Digital media made electronic books accessible to readers. The next step is audiobooks, but there is a great deal less information out there about audiobooks. How do you produce one? How do you sell one?
Recently, I released my novel, Earth-Sim, as an audiobook through ACX which is owned by Amazon. In this post, I’ve asked both Mark Waters, the director of my audiobook division (sounds so much better than “my husband who pushed me into audiobooks”) and Jennifer Reilly, the producer and voice artist of Earth-Sim to share some of their insights on audiobook production.
First, let’s welcome Mark. Tell us, how did you decide among all the auditions you received? What was your screening criteria?
MARK: Before you talk about screening auditions, it helps to have auditions. ACX provided an incentive for various talented individuals to take the time to audition by offering a stipend in addition to the royalty share agreement. Not sure exactly how ACX choose to offer a stipend, is it all new authors? Or certain segments they are trying to grow? Whatever the reason, the stipend helped bring in a number of quality auditions.
I always take the time to listen to the whole audition. I appreciate the time that someone has spent to create a 5 to 10 minute audition. I have three criteria are sound quality, character fit and versatility. Sound quality, is basic professional standard recording, actually all the auditions met this criteria. The second is character fit. How well does the voice match my idea of the main character. And then versatility, the novel has several characters, how well does the voice artist create a unique sound to the character. Using those three criteria I separated auditions into ones I liked and narrowed the list down to 3 that could do the job. Though when I heard Jennifer’s audition, I knew this is the one!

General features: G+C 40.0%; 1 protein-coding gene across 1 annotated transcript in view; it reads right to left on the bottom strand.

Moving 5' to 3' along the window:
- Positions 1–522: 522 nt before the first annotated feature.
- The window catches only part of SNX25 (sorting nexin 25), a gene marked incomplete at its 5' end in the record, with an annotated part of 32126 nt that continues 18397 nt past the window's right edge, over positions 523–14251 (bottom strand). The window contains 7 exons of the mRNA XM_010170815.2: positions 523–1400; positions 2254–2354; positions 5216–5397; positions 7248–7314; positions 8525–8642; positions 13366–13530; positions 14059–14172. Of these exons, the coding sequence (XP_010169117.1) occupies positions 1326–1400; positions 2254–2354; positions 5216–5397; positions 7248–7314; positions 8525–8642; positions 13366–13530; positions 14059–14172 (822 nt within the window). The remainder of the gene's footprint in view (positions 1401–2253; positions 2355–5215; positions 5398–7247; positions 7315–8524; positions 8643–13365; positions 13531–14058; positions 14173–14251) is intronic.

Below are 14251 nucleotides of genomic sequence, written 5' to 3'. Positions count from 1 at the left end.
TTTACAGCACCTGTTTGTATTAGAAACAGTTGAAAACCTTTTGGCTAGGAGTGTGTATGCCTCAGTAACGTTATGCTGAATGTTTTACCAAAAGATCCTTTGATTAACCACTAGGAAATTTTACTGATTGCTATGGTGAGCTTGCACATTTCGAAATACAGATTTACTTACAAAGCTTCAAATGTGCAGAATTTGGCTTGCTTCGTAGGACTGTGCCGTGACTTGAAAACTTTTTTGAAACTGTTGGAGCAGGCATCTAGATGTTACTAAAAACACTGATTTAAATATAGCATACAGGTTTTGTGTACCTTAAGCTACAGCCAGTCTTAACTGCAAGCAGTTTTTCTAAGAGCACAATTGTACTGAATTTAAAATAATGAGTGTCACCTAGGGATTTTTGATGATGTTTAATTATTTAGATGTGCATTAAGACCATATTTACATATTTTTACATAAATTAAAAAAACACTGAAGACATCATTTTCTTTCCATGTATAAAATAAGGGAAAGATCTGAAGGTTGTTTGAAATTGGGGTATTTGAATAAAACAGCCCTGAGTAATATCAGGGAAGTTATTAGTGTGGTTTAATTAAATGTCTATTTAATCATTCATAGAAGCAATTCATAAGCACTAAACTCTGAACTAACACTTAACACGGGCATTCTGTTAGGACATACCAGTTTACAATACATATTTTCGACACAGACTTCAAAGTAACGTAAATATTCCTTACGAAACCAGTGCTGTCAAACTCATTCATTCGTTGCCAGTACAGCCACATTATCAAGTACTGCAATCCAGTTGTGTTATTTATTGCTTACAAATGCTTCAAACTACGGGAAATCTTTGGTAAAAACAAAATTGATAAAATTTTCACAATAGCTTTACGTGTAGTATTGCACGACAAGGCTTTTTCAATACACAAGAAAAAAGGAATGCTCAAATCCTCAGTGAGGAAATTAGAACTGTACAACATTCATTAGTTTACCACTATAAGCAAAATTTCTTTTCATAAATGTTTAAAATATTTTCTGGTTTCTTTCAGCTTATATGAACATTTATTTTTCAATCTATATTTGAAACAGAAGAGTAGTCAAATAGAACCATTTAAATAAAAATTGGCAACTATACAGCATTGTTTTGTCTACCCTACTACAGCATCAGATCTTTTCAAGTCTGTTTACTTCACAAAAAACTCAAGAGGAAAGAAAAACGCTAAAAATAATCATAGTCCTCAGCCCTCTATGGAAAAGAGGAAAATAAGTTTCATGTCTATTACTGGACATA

What was your process for reviewing and quality-checking the recordings that Jennifer sent back to you? How long did it take? How many times did you listen to the recordings?
MARK: Typically, I reviewed each chapter 3 to 4 times. Once with a book in front of me going line by line. This catches missed words, added words, and mispronunciations.
The second time I’d listen to the overall flow. I look for pacing, the sound of the characters or other more subjective things. Sometimes I would stop there until I got any corrections. Other times I would take a break and listen without any agenda. I reviewed just the corrections when received and at the end I listened to the entire book for one last quality check. So for a 6 hour book, it was 18 to 24 hours of listening. The big thing though is having a notation for errors. I liked to have a paper copy of the book to mark up with a few symbols to make corrections.
In hindsight, is there anything you would change about your process for coordinating the production of an audio book?
MARK: ACX has a real nice platform to get connected and get things done. Find someone talented, tell them what you are looking for, let them do their thing, make any corrections, and you are done! Simple.
Let’s talk about pricing. How do you price an audio book?
MARK: ACX has guidelines based on length. I also checked other titles in the same genre looked at their length and priced it accordingly.
Amazon is obviously keen on promoting audio books. What other interesting aspects of ACX should authors know about?